A bull market is a NATURAL event. A bubble is an ARTIFICIAL event.

A bull market occurs when there are more buyers than sellers of a particular asset (stocks, metals, etc.). This is a healthy and natural event driven by demand and supply. Bull markets can last a long time; years or decades. There is nothing wrong with a bull market. A bear market is when demand & supply manifests itself as a market where there are more sellers than buyers. Got it?

A bubble is an artificial event in that the market is injected with an oversupply of currency and/or credit. Currency and credit in our current economy originates from the Federal Reserve (America's central bank; a governmental entity). Since 1995, The Federal Reserve has been expanding the money supply at double-digit annual rates. Since the middle of this decade, most of the world's central banks (translation: governments!) have been increasing their respective money supply at double-digit rates. The more you produce of something then the less each individual unit of it is worth. This is why things of more limited supply (food, energy, precious metals and other commodities) have seen their prices more than triple since the beginning of the decade.

Therefore, a bubble is an artificial event where there is intervention (more credit, etc.) in that particular market which then dramatically warps demand and supply as the price of that particular asset is driven higher (inflating the bubble; also called a "boom"). Usually, what punctures the bubble is that the artificial demand over-stimulates supply which is when the bubble finally pops. The oversupply results in a recessionary condition in that particular market. This is exactly what happened in recent bubbles, especially the housing market. That market is still experiencing an excess inventory of homes along with record levels of foreclosures and defaults. Many homeowners now have mortgages that are greater in value that the property itself. Then you have seen the wave of defaults on mortgages which became the "sub-prime fiasco" which in turn harmed the holders of these demolished debt instruments such as banks and brokerage firms. about "reverse" bubbles?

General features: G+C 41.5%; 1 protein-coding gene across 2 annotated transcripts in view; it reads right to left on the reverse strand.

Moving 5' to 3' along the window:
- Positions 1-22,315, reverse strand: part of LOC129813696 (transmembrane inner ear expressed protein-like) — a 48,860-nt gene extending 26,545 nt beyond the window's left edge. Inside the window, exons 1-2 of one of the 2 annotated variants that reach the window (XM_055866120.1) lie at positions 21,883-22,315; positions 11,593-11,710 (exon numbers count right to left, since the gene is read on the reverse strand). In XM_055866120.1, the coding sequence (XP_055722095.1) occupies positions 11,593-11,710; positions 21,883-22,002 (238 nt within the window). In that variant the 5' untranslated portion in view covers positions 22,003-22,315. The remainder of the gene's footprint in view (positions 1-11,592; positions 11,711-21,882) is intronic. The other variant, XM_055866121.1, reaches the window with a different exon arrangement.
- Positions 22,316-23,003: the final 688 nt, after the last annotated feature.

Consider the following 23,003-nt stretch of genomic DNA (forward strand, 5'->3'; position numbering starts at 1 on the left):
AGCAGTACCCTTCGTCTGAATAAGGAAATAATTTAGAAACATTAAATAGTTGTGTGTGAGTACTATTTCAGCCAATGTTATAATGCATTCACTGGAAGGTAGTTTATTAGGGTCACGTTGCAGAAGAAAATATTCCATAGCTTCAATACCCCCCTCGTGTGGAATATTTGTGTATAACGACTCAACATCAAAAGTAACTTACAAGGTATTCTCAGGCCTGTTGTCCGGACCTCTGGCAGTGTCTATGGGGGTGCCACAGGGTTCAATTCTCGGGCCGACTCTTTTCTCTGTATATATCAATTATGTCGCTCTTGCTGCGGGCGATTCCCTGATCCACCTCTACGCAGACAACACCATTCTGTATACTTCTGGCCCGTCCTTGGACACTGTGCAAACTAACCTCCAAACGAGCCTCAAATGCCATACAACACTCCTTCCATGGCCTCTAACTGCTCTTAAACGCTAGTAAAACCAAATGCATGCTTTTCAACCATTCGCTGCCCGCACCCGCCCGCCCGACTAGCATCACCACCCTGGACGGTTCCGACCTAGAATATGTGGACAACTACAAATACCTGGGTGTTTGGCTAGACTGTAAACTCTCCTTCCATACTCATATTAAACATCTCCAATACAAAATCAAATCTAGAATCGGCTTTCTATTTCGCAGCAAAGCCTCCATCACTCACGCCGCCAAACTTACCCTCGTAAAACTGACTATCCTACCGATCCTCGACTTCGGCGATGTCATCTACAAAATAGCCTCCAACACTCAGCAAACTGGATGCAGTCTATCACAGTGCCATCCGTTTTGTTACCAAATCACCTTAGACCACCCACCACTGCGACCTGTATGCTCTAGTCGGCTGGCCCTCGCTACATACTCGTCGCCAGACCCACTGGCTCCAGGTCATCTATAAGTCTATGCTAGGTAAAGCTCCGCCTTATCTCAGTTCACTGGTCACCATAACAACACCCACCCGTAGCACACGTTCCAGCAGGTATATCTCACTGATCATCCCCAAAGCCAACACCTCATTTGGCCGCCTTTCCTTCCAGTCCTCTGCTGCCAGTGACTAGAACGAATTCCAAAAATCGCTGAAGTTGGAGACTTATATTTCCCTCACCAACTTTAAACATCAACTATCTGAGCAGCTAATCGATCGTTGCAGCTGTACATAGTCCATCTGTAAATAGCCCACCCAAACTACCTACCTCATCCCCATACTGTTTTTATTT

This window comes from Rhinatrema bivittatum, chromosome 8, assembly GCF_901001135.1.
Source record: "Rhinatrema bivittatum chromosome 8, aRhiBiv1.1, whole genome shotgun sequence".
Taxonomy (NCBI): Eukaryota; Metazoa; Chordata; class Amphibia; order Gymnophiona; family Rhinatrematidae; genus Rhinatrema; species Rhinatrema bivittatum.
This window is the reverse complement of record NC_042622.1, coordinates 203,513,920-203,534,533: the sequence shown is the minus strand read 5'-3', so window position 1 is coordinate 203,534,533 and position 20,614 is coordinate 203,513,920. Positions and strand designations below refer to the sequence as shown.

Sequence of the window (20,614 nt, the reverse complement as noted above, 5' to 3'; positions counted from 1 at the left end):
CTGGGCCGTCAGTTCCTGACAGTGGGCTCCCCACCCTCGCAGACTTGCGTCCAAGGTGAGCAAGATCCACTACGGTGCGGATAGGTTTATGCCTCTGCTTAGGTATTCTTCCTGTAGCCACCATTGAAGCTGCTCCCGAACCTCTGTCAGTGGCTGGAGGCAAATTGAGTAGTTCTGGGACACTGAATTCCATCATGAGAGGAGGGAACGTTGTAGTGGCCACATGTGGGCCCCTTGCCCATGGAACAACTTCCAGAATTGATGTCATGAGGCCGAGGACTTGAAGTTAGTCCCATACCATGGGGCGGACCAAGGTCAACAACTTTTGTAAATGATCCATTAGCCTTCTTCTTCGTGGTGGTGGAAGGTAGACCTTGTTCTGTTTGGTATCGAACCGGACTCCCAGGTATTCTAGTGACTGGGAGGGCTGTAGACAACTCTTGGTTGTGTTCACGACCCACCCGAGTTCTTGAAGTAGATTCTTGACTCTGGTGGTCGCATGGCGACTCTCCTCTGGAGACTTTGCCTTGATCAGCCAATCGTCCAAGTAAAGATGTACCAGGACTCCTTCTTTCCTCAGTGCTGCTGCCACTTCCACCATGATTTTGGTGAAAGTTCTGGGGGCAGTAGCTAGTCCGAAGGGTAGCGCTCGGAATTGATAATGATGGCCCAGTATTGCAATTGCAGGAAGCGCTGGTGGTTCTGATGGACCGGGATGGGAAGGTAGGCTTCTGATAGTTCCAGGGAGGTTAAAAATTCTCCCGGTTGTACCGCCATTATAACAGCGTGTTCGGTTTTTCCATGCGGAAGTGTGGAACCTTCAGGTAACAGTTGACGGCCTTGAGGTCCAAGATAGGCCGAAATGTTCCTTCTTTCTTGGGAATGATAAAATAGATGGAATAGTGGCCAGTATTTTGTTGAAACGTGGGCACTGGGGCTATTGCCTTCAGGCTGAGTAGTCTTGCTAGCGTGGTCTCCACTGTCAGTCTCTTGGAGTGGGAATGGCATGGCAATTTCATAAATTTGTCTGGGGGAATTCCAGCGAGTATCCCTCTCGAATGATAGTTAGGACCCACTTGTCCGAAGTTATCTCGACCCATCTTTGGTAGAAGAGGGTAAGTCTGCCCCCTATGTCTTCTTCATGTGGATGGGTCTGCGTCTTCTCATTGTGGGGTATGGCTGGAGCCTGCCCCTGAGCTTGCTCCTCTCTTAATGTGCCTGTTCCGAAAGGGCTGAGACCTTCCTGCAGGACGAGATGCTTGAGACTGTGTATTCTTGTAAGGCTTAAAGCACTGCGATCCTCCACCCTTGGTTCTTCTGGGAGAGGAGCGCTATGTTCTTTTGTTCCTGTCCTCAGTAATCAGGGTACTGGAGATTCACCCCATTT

As you can guess by now, the "reverse" bubble is an artificial event similar to the typical bubble but it is the direct opposite. In the bubble, the price of the asset in question is driven artificially higher. In the reverse bubble, the price of the asset in question is driven artificially lower.

This is what is happening...right now...with silver (and to a lesser extent, gold). Even though there are acute supply problems (delays and shortages) with physical silver.

There is artificial selling (extreme "shorting" by a few, large entities) coupled with panic selling which is forcing prices of silver down dramatically. In the past few weeks, silver fell through its 200-day moving average (DMA). To get a feel about how the huge short position in silver has been extreme, check out the recent essays by Ted Butler at He has done a fantastic job in painstakingly documenting the major forces affecting the silver market in recent years.

This summer, silver's correction became more extreme than usual. Silver was forced past its 200 DMA and it went under $16. I was a buyer at this level. Then it went to $15 and I was still a buyer. The next "line in the sand" for silver after the 200 DMA was the 50-week DMA and silver fell through that. Again, I was a buyer. The next level was silver's cost to produce it (for silver miners) which is about $14 per ounce (given today's mining costs). It then fell below that! In other words, silver's price is at this moment cheaper than it costs to mine it (you got it....I was buying again). Gee...why mine silver at all if it is cheaper to simply buy it at the futures exchange for much less?! THE PRICE OF SILVER HAS BEEN FORCED TO BELOW COST.

The SILVER "REVERSE" BUBBLE is here and now in the summer of 2008. In the same way that a bubble deflates and the asset price comes tumbling down, a "reverse" bubble is like forcing a huge balloon under water. Sooner or later, the artificially low price can't hold and the market will ultimately force the price up to its natural level. Most silver experts (such as David Morgan at and Roger Wiegand of agree that the near-term natural price of silver is north of $20 and that the long-term price is much, much higher than that. Just for silver to reach its old high of $50 (January 1980) on an inflation-adjusted level alone means that its natural long-term price is in triple digits.

Unfortunately, many folks are panicking or depressed about silver, gold and other commodities. I think that we need to remind ourselves about the legendary Jesse Livermore when he said to be "right and sit tight." Silver, gold, oil and other commodities are on a long, zig-zag upward march that can't be stopped by any firm or government agency. The commodities super-bull market is alive and well because the fundamentals are too powerful to suppress. Don't get fooled or spooked by the irrational and ill-conceived short-term gyrations. Stick with the fundamentals and stay focused on the long-term. I know that I am.



Paul Mladjenovic

Author: Paul Mladjenovic

Paul Mladjenovic, CFP

Paul Mladjenovic

Paul Mladjenovic, CFP is the author of the audio ebook "Financial Firewall: How to Protect your Money and investments in the age of Financial Chaos" and his website is He is also the author of "Precious Metals Investing for Dummies" and the financial newsletter, the Prosperity Alert.